Smart Stent Monitors Hemodynamics
Researchers at the Georgia Institute of Technology have developed a smart stent that can monitor hemodynamic parameters. The wireless and battery-free device can transmit the data to the outside of the body, and is powered through a wireless energy transfer system that uses magnetic fields, similar to wireless chargers that are available for many smartphones. The system could be helpful in long-term monitoring and aid patients with cardiovascular issues to avoid repeated angiograms. It can also potentially function as an early warning alarm for issues such as changes in blood pressure.
Stents are invaluable in treating blockages in blood vessels and aim to ensure that adequate blood flow through a vessel is maintained for an extended period after placement. However, they do not provide any information on whether they have fulfilled their purpose, with further diagnostics required to monitor patient hemodynamics over time. Typically, this involves an angiogram, which can be expensive and inconvenient for patients, and in certain cases the dyes and radiation involved can cause unwanted side-effects.
“Now, once you have deployed a stent, you’re not sure if the problem was resolved and patients may come back with the same issue,” said Woon-Hong Yeo, a researcher involved in the study. “It can be a defect of the stent, or an issue with stent deployment, or perhaps a problem with the patient’s blood flow.”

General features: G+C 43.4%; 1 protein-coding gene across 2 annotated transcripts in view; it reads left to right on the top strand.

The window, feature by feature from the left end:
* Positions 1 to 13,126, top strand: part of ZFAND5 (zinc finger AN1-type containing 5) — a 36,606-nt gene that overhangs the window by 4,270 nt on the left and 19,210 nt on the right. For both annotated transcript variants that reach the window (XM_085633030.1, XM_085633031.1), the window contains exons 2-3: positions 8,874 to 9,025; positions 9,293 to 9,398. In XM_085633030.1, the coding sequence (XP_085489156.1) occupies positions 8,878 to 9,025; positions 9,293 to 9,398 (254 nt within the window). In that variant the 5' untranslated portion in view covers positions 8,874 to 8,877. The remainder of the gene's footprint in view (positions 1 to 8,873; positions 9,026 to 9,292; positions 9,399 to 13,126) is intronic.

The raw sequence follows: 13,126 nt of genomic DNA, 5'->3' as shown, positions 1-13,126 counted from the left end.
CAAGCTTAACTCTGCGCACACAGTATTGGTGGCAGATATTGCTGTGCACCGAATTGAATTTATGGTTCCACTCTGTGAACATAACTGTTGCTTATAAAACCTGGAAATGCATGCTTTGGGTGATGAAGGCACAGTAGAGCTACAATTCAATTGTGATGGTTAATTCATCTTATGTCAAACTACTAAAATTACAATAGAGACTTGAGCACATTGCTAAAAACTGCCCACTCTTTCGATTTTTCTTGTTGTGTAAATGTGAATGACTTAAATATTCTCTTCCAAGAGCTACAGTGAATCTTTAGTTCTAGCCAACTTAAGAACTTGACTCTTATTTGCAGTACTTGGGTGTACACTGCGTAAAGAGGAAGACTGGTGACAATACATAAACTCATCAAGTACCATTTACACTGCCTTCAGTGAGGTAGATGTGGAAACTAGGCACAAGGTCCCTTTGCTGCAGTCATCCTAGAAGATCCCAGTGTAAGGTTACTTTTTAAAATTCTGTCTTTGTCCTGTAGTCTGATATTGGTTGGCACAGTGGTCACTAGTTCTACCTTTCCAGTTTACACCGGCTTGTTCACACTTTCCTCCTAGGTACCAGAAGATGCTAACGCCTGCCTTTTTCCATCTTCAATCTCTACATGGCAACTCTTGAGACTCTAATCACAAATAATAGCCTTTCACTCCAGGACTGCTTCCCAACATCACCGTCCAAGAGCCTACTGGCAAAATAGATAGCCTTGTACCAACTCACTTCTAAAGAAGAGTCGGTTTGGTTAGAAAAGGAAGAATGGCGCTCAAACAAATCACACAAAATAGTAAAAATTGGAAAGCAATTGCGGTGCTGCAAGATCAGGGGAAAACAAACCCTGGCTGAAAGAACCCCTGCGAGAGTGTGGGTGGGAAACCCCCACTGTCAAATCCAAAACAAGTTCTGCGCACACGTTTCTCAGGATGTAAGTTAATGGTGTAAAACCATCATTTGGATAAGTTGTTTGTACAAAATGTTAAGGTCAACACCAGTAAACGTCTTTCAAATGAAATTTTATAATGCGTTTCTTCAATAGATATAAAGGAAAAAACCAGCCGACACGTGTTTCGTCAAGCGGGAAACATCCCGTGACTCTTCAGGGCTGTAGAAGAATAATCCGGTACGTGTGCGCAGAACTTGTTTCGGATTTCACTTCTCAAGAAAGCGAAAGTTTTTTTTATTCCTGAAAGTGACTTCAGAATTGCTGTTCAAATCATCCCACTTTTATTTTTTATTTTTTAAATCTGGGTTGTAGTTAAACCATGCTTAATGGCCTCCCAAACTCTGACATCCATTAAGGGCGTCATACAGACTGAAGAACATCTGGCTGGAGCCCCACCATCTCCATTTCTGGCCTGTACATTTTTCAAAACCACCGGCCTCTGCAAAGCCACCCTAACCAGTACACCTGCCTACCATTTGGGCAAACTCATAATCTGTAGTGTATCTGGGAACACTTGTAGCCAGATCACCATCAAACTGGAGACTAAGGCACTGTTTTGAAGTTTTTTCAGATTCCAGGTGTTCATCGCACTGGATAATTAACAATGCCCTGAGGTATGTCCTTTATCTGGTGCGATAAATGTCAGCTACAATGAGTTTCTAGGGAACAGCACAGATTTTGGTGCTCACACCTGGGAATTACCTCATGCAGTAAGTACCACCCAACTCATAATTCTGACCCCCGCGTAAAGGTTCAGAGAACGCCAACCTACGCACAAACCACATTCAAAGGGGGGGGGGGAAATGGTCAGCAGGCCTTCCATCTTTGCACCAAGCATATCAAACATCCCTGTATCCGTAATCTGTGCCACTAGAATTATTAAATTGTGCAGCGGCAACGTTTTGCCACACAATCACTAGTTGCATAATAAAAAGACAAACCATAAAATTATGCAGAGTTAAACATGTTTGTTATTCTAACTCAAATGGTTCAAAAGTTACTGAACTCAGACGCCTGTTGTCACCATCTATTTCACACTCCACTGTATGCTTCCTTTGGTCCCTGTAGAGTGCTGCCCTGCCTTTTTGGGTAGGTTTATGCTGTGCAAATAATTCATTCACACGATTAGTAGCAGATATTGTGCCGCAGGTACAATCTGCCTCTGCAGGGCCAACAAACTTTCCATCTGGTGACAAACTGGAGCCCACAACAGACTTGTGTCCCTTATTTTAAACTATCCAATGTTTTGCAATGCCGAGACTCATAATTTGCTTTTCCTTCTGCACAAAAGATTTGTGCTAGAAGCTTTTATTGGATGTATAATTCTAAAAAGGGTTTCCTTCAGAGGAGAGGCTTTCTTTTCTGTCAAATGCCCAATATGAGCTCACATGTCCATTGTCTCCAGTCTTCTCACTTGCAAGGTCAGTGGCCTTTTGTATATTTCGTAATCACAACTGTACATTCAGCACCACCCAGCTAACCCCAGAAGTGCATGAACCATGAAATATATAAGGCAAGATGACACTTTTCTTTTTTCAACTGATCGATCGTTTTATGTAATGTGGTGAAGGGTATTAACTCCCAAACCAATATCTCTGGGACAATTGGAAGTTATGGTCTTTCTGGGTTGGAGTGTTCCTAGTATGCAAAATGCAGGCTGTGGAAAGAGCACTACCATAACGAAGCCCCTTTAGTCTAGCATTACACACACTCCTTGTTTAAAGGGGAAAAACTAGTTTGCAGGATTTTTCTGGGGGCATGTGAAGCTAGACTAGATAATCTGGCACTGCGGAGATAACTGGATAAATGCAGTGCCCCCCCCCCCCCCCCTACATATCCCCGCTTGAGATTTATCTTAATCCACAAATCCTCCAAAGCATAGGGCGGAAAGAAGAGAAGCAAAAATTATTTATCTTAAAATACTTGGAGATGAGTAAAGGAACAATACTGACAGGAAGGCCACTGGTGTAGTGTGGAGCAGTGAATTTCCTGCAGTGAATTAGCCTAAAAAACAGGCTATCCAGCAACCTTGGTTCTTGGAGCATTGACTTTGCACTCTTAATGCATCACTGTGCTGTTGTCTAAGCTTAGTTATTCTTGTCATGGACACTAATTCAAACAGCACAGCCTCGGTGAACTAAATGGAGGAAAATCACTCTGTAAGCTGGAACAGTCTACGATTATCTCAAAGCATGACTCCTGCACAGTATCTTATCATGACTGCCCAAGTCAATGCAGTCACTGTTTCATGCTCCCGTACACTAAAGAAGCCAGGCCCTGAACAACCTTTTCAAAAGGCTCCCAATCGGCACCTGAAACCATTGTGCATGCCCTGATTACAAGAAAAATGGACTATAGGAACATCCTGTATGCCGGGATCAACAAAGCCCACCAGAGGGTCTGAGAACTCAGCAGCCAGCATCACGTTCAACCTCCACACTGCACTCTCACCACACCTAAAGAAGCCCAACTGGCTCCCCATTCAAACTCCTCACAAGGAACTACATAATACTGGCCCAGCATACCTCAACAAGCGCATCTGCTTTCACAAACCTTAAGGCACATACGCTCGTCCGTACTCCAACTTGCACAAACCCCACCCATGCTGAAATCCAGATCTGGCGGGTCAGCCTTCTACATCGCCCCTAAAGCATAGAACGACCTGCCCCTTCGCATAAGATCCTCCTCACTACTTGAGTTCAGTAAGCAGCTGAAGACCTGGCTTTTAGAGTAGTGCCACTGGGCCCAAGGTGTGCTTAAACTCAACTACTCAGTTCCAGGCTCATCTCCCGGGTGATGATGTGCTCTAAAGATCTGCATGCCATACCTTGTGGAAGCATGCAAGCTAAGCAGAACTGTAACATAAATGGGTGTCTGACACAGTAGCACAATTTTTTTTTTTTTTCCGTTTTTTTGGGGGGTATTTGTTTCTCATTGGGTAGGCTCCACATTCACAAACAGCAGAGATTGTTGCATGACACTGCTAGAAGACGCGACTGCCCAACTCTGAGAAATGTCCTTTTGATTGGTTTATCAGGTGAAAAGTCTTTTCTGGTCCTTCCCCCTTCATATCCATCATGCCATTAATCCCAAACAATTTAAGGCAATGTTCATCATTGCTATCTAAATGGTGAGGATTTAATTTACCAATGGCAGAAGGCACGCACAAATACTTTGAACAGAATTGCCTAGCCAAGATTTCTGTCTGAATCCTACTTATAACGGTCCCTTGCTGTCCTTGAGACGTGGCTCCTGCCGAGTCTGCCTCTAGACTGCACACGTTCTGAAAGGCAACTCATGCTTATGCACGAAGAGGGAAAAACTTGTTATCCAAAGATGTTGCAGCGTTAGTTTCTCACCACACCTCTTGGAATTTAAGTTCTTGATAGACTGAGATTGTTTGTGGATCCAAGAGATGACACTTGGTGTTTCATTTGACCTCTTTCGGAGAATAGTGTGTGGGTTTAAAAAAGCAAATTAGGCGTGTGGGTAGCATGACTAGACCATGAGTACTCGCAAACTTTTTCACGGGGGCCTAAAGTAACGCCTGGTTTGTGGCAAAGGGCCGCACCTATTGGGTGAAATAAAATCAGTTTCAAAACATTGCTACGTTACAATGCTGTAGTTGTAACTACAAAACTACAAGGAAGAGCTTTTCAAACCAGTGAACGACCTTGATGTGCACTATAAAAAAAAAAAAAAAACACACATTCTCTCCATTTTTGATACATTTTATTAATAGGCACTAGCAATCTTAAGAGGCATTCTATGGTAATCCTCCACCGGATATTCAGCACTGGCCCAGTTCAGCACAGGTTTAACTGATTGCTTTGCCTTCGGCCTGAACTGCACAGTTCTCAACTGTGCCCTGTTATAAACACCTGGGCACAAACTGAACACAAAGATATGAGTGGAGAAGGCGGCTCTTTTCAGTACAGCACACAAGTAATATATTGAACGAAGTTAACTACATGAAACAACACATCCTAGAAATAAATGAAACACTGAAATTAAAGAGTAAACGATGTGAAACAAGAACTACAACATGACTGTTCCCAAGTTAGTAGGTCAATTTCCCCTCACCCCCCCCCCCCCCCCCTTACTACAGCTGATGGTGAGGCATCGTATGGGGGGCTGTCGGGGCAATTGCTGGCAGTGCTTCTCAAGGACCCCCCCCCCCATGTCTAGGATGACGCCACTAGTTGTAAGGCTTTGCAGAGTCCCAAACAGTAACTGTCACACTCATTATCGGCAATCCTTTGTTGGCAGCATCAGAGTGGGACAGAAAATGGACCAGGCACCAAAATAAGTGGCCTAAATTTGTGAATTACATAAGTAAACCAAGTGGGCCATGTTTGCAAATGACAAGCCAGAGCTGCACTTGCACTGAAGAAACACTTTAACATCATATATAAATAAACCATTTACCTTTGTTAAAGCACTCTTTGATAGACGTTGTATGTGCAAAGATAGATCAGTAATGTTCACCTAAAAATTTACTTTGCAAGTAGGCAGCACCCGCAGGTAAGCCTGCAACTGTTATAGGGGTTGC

To address these issues, these researchers have developed a smart stent that can measure and monitor hemodynamic parameters wirelessly from its vantage point within the vasculature. The device includes soft sensors and can be delivered using a catheter, just like a regular stent.
“This electronic system is designed to wirelessly deliver hemodynamic data, including arterial pressure, pulse, and flow, to an external data acquisition system, and it is super small and thin, which is why we can use a catheter to deliver it, anywhere inside the body,” said Yeo. “It’s like a stent with multiple tricks up its sleeve.”
The implant is battery-free, obtaining energy wirelessly through an external charging technology that employs magnetic fields for energy transfer. The system may help patients to safeguard their long-term cardiovascular heath following stent placement.
“Basically, you can put this sensor system anywhere inside the body,” said Yeo. “The other thing about this technology platform is, in addition to being an implantable sensor system, it can be used as a wearable system. Think about a smartwatch and how much of its bulk is taken up by circuits or batteries. If you remove all of that, you have a device that is thinner than a typical Band-Aid, an almost invisible health monitor that you can wear anywhere.”
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